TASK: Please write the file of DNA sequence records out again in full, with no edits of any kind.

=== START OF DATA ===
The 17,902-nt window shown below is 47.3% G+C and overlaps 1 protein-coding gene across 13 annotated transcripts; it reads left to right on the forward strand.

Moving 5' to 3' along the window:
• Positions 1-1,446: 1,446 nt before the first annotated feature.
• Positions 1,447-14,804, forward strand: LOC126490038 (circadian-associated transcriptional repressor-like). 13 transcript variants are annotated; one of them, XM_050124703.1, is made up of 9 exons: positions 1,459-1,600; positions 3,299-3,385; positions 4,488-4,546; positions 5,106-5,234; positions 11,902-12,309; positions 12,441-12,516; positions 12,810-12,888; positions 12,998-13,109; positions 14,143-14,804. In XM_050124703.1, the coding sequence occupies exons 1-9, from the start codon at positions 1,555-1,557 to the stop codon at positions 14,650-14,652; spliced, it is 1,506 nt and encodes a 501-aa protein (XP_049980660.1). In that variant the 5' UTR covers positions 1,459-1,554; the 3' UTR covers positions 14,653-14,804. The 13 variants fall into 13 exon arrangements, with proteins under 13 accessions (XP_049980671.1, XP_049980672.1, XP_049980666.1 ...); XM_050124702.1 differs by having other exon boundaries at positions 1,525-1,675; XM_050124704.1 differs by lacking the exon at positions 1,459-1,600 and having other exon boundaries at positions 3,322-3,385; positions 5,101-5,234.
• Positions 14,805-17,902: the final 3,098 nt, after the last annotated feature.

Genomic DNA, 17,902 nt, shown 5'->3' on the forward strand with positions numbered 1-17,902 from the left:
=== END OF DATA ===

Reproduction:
The 17,902-nt window shown below is 47.3% G+C and overlaps 1 protein-coding gene across 13 annotated transcripts; it reads left to right on the forward strand.

Moving 5' to 3' along the window:
• Positions 1-1,446: 1,446 nt before the first annotated feature.
• Positions 1,447-14,804, forward strand: LOC126490038 (circadian-associated transcriptional repressor-like). 13 transcript variants are annotated; one of them, XM_050124703.1, is made up of 9 exons: positions 1,459-1,600; positions 3,299-3,385; positions 4,488-4,546; positions 5,106-5,234; positions 11,902-12,309; positions 12,441-12,516; positions 12,810-12,888; positions 12,998-13,109; positions 14,143-14,804. In XM_050124703.1, the coding sequence occupies exons 1-9, from the start codon at positions 1,555-1,557 to the stop codon at positions 14,650-14,652; spliced, it is 1,506 nt and encodes a 501-aa protein (XP_049980660.1). In that variant the 5' UTR covers positions 1,459-1,554; the 3' UTR covers positions 14,653-14,804. The 13 variants fall into 13 exon arrangements, with proteins under 13 accessions (XP_049980671.1, XP_049980672.1, XP_049980666.1 ...); XM_050124702.1 differs by having other exon boundaries at positions 1,525-1,675; XM_050124704.1 differs by lacking the exon at positions 1,459-1,600 and having other exon boundaries at positions 3,322-3,385; positions 5,101-5,234.
• Positions 14,805-17,902: the final 3,098 nt, after the last annotated feature.

Genomic DNA, 17,902 nt, shown 5'->3' on the forward strand with positions numbered 1-17,902 from the left: